“‘I just design with old things,’ she tells me with a shrug. But Yanet hasn’t worked on a play in years, and her job, apartment, and everything in it relies on the discretion of her customers. Attachment to the material and the beautiful is fleeting in Havana, breakable.”
— if Alan Gross’ story is any indication — is a pretty crap deal. See Tracey Eaton’s amazing analysis, here at Along the Malecón, of the shady dealings that he signed up for, which subsequently got him put in jail and abandoned there by the U.S. government. Here’s hoping that a second Obama term will hold only good things for U.S.-Cuban relations, and nothing like the Bush-era strategery outlined here.
I’m still undecided on the work of Tania Bruguera, but this is a very clear, straightforward assessment by her:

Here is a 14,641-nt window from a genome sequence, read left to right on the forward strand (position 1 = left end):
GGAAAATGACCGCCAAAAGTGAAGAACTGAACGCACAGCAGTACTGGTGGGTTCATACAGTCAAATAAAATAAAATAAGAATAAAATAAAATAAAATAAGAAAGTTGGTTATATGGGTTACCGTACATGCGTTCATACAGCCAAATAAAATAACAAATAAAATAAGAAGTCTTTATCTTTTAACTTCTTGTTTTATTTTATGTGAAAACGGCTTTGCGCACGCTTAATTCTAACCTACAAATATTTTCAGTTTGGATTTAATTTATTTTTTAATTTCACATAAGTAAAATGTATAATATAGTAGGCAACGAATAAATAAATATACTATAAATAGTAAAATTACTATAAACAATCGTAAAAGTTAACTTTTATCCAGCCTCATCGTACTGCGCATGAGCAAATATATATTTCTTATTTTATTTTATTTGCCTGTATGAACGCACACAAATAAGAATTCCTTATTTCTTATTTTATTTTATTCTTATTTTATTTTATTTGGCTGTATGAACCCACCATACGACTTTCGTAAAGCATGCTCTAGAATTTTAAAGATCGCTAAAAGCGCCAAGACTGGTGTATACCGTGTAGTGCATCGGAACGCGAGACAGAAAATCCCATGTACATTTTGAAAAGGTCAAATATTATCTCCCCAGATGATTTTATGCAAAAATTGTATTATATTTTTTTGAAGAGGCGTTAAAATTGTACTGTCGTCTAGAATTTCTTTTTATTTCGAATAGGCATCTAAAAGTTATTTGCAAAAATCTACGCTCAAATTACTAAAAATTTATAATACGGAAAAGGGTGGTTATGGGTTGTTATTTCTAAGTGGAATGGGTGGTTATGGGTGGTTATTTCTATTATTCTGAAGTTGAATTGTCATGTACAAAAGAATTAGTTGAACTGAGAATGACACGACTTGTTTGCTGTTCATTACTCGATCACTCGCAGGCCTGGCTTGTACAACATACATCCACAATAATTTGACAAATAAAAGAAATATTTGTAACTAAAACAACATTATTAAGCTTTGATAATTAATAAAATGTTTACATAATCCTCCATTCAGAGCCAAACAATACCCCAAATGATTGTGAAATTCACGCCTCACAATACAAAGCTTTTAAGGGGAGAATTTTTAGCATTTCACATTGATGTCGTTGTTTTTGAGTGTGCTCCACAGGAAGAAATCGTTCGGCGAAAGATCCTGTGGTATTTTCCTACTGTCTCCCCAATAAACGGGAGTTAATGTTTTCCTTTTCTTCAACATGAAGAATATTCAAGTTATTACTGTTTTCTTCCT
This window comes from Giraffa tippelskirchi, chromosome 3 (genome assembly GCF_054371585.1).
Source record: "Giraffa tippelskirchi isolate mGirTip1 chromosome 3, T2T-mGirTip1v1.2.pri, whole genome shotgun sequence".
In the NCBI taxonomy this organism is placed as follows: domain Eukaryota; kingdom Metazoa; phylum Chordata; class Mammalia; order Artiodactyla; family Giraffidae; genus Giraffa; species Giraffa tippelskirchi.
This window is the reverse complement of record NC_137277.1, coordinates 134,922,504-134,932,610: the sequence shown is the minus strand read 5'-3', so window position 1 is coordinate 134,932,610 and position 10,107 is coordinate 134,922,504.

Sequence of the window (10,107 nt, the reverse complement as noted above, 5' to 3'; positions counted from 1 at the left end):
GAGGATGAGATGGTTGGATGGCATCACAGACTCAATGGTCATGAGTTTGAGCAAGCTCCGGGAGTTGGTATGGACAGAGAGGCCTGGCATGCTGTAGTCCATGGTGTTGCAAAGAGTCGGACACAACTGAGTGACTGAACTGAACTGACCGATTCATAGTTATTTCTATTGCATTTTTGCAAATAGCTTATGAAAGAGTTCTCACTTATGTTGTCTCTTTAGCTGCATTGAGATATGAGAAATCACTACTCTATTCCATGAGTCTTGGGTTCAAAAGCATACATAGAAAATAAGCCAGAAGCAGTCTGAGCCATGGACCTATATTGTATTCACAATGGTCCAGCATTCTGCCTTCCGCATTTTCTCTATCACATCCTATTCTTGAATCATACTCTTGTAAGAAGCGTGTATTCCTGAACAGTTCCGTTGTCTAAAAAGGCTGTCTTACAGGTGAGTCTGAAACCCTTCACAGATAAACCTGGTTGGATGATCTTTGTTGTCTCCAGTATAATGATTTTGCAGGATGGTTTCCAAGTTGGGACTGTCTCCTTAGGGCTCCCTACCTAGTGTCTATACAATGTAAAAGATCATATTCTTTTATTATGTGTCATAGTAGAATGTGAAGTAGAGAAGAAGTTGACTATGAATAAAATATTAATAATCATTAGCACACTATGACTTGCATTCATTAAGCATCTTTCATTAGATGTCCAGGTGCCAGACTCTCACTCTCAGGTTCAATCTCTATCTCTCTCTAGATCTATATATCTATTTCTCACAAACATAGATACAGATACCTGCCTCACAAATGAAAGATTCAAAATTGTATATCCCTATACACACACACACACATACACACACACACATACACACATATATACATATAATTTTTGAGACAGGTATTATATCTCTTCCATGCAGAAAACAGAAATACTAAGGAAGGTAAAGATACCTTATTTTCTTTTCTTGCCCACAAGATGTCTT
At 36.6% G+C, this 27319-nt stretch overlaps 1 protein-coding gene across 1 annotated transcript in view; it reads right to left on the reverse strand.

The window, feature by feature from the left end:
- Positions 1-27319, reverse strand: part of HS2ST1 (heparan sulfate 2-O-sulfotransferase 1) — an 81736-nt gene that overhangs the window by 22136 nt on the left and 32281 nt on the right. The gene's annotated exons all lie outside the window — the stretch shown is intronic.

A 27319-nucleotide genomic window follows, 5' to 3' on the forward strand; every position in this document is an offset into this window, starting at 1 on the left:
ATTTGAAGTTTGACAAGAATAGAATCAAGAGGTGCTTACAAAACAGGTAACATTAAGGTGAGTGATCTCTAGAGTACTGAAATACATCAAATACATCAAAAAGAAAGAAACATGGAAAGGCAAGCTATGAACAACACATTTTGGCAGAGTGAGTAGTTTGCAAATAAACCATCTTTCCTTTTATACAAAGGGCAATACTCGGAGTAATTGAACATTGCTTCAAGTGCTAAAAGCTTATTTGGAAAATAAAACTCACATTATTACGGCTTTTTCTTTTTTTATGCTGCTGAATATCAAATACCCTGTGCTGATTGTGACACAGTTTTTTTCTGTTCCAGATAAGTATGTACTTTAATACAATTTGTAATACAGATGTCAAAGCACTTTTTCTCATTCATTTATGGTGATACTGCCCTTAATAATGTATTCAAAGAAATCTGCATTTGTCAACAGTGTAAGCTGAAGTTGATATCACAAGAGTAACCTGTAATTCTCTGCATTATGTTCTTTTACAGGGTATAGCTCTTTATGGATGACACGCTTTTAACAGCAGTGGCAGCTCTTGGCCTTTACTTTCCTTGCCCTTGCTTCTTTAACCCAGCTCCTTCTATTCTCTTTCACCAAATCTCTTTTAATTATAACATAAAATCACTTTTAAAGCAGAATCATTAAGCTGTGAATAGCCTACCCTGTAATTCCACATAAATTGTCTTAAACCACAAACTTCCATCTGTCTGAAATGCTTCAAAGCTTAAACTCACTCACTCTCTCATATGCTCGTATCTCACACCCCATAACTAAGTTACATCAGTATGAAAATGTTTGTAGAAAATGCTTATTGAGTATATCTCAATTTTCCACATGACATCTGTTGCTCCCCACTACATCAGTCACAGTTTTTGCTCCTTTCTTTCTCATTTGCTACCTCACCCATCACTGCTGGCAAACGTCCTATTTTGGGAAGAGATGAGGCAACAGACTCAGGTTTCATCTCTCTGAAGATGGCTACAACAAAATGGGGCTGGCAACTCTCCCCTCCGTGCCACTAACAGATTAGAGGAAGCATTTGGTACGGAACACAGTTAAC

“Every country has certain censorship and self-censorship,” Tania says. “In capitalist places, it has to do with the economy. As an artist, if you don’t do something that is liked, the corporations won’t buy the work or the collector won’t collect it. In Cuba, it is strictly political, in the sense that there is a responsibility for the artist, who has been raised and educated for free, to not touch some subjects.”
(An old story, on the 1997 Havana Biennial, in the Brooklyn Rail)
Sometimes you’re just going about your day, listening to an 80s song like you do, and a Fidel Castro speech blares through the background of said 80s song. Such is the case with this 1983 Art of Noise track, which samples the comandante’s speech on imperialism plus U.S. Army announcements about the invasion of Grenada that year. It takes us back to a time when the U.S. would invade small nations in order to send messages to bigger ones — wait, hang on a sec…